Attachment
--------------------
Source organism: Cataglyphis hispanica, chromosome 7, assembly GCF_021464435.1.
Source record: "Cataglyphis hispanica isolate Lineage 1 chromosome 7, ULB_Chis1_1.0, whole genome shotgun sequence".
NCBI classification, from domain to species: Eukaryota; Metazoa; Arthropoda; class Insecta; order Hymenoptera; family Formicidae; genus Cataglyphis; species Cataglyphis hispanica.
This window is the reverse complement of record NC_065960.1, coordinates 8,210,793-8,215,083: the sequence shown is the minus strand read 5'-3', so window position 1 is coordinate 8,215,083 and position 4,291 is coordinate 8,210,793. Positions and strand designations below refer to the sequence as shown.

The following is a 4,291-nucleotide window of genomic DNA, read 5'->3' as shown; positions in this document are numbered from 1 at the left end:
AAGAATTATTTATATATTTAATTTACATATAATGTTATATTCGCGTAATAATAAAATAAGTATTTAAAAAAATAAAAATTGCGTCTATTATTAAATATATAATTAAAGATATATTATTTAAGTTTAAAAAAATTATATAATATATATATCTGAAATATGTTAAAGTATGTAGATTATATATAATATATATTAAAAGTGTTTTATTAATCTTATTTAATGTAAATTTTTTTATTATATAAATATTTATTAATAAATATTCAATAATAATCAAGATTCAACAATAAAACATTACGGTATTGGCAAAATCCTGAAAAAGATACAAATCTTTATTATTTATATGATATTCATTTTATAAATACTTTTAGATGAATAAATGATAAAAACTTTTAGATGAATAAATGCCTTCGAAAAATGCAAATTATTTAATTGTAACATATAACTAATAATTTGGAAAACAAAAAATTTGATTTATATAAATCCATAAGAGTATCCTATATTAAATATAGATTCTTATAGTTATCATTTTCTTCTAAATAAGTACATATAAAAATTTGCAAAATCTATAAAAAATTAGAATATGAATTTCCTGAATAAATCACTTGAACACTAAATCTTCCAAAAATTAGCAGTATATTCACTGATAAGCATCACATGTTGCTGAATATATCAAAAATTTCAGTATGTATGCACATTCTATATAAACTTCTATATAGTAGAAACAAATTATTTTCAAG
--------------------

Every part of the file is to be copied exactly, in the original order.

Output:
Source organism: Cataglyphis hispanica, chromosome 7, assembly GCF_021464435.1.
Source record: "Cataglyphis hispanica isolate Lineage 1 chromosome 7, ULB_Chis1_1.0, whole genome shotgun sequence".
NCBI classification, from domain to species: Eukaryota; Metazoa; Arthropoda; class Insecta; order Hymenoptera; family Formicidae; genus Cataglyphis; species Cataglyphis hispanica.
This window is the reverse complement of record NC_065960.1, coordinates 8,210,793-8,215,083: the sequence shown is the minus strand read 5'-3', so window position 1 is coordinate 8,215,083 and position 4,291 is coordinate 8,210,793. Positions and strand designations below refer to the sequence as shown.

The following is a 4,291-nucleotide window of genomic DNA, read 5'->3' as shown; positions in this document are numbered from 1 at the left end:
AAGAATTATTTATATATTTAATTTACATATAATGTTATATTCGCGTAATAATAAAATAAGTATTTAAAAAAATAAAAATTGCGTCTATTATTAAATATATAATTAAAGATATATTATTTAAGTTTAAAAAAATTATATAATATATATATCTGAAATATGTTAAAGTATGTAGATTATATATAATATATATTAAAAGTGTTTTATTAATCTTATTTAATGTAAATTTTTTTATTATATAAATATTTATTAATAAATATTCAATAATAATCAAGATTCAACAATAAAACATTACGGTATTGGCAAAATCCTGAAAAAGATACAAATCTTTATTATTTATATGATATTCATTTTATAAATACTTTTAGATGAATAAATGATAAAAACTTTTAGATGAATAAATGCCTTCGAAAAATGCAAATTATTTAATTGTAACATATAACTAATAATTTGGAAAACAAAAAATTTGATTTATATAAATCCATAAGAGTATCCTATATTAAATATAGATTCTTATAGTTATCATTTTCTTCTAAATAAGTACATATAAAAATTTGCAAAATCTATAAAAAATTAGAATATGAATTTCCTGAATAAATCACTTGAACACTAAATCTTCCAAAAATTAGCAGTATATTCACTGATAAGCATCACATGTTGCTGAATATATCAAAAATTTCAGTATGTATGCACATTCTATATAAACTTCTATATAGTAGAAACAAATTATTTTCAAG